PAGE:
With so many daily flights from destinations all around the United States and Europe, it has never been easier to access Peru.
The country sits on the western coast of South America, bordered by Ecuador, Colombia, Brazil, Bolivia, Chile and the Pacific Ocean. The main port of entry into Peru is the capital of Lima, where you will fly into the Jorge Chavez International Airport.
- The main American airlines that serve Lima are American Airlines, Delta, JetBlue, and United. Also regional airlines such as LATAM, AVIANCA and Copa.
- From the U.S. travelers can get non-stop flights to Lima from Atlanta, Dallas, Los Angeles, Miami, Fort Lauderdale, Newark, New York, Houston and Orlando. Washington DC will be added to the network during mid-2016.
- There are also non-stop flights from Toronto with Air Canada Rouge.
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It is not necessary for tourists from North America to obtain a visa to travel to Peru. Only a valid passport is required. You will also receive a departure ticket which you must keep until you leave Peru. Before leaving the country visit the emigration office for an exit stamp.
Depending on where you want to travel in Peru, getting around is quite easy. A variety of domestic airlines, as well as a rail system make it possible to experience all the different corners and climates that this diverse country has to offer.
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Domestic carriers that operate in Peru are LATAM Airlines and AVIANCA, among others. And air travel is the most comfortable and reliable form of transportation within Peru.
Travelers can also access certain destinations by rail. Peru Rail and Inca Rail operate between Cusco, Ollantaytambo and Machu Picchu, as well as Urubamba to Ollantaytambo. Peru Rail operates the Andean Explorer from Cusco to Puno. For a truly spectacular, but long, trip consider the Ferrocarril Central Andino, the line joining Lima to Huancayo. This is the second highest railway in the world and takes travelers into Peru’s core. The 11-hour trip climbs to 15,681 feet and passes through 69 tunnels and over 58 bridges. It is a truly luxurious experience and a must for any railroad lovers.
While there is a bus system in Peru that operates between cities, it is not always the most comfortable or convenient.
Once at your destination, there is no problem to get around by buses or taxis, although the latter ones are more recommended. Taxis can be used as long as they are hailed from a station or hotel. It is not necessary to tip taxi drivers in Peru.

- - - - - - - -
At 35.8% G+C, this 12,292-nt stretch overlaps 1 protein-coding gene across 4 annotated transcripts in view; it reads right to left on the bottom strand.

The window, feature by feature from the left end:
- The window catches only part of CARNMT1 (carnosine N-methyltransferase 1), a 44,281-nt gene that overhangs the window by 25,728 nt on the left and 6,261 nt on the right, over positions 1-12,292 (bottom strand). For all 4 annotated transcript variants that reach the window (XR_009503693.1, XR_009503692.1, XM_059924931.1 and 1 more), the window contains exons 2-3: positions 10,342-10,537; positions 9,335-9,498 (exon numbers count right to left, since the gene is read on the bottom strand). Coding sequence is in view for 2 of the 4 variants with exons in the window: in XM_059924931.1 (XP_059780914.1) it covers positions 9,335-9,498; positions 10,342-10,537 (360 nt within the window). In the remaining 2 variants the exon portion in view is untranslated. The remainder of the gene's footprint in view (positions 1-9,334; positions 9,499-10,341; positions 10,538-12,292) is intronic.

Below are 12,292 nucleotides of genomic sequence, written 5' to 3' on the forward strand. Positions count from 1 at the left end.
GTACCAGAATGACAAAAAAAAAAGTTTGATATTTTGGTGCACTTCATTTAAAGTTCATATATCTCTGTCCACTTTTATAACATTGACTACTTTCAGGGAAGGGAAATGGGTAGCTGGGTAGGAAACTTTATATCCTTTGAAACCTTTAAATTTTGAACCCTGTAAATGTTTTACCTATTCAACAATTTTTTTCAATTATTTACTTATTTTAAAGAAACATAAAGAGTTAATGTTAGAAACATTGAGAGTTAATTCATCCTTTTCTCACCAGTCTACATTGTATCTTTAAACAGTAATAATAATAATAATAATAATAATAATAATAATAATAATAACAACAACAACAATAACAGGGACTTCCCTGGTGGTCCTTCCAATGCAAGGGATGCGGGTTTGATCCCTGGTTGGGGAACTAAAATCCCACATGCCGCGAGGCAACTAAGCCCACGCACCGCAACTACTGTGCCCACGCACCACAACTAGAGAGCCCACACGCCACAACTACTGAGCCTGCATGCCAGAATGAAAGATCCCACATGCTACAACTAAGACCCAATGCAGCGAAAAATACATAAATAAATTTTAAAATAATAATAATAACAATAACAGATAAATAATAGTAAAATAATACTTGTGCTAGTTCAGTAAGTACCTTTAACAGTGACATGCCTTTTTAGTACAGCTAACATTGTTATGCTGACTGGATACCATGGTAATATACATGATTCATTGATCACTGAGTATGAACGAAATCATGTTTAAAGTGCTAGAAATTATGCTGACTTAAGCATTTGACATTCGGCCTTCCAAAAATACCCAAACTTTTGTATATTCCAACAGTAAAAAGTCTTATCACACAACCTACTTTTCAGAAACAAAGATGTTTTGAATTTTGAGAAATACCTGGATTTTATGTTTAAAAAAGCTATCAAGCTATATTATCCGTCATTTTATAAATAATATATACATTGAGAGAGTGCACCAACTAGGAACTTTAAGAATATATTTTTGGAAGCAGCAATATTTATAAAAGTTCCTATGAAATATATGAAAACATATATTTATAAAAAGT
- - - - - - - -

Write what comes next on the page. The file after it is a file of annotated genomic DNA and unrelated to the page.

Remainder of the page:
With so many types of accommodations in Peru, staying in your style has never been easier. From five-star luxury to boutique chic to budget backpacker, Peru has the perfect place to rest your head.
A-list luxury is at your fingertips in Peru. Well-heeled travelers will recognize familiar names like Belmond, Small Luxury Hotels of the World, Starwood’s Luxury Collection and Preferred Hotels, all of which have properties of distinction across the country, whether you want to be in the heart of Lima or immersed deep into Peru’s natural environment. Many of these luxury hotels are built into existing historic properties, combining old world charm with modern day amenities.
- Hotels to highlight include Belmond Hotel Monasterio and Palacio Nazarenas in Cusco, as well as Palacio del Inka, a Luxury Collection Resort and Inkaterra’s La Casona.
If your vibe swings more trendy, Peru has plenty of properties to fit the bill. Cities like Lima, Arequipa and Cusco are popping with boutique, lifestyle hotels that are sure to please youthful-minded travelers. Consider brands like JW Marriott, Hilton and Novotel. On the shores of Lake Titicaca you can find hotel Titilaka, a design-focused, lifestyle hotel with a modern-chic vibe. Peru’s trendy beach bums will love the feel at Arennas in Mancora, that of barefooted elegance, or DCO Suite Lounge & Spa, an exclusive and boutique hotel on Peru’s oceanfront.
Budget travelers will also find plenty to work with without breaking the bank. Many smaller, boutique hotels will offer room rates for as little as $50 per night. It is possible to go even cheaper than that, as well, if travelers are looking for hostels or serious backpacker hotels and lodges.
But no matter if you’re looking to stretch your dollar or are looking to indulge in the lap of luxury, Peru’s hotel scene has something to fit the bill.
Peru is a treasure trove of authentic handicrafts and a paradise for souvenir shopping. With so many markets, shops and street vendors it might be overwhelming to determine where to start for the best quality products. Take a look at these suggestions to help guide your clients to the best deals and hidden finds.
One of the most famous spots for souvenir shopping is Pisac’s Crafts Market, which is open every day but is best seen on Sunday mornings in the town of Pisac, 20 miles from Cusco in the Sacred Valley of the Incas. The market is a frenzy of buyers and sellers that buzz through the central plaza. Many of the sellers sport the local dress from their villages, making the market a feast for the eyes and the ears, as well. If you’re in the market for textiles like rugs, alpaca sweaters and ponchos, Pisac is the place to beat.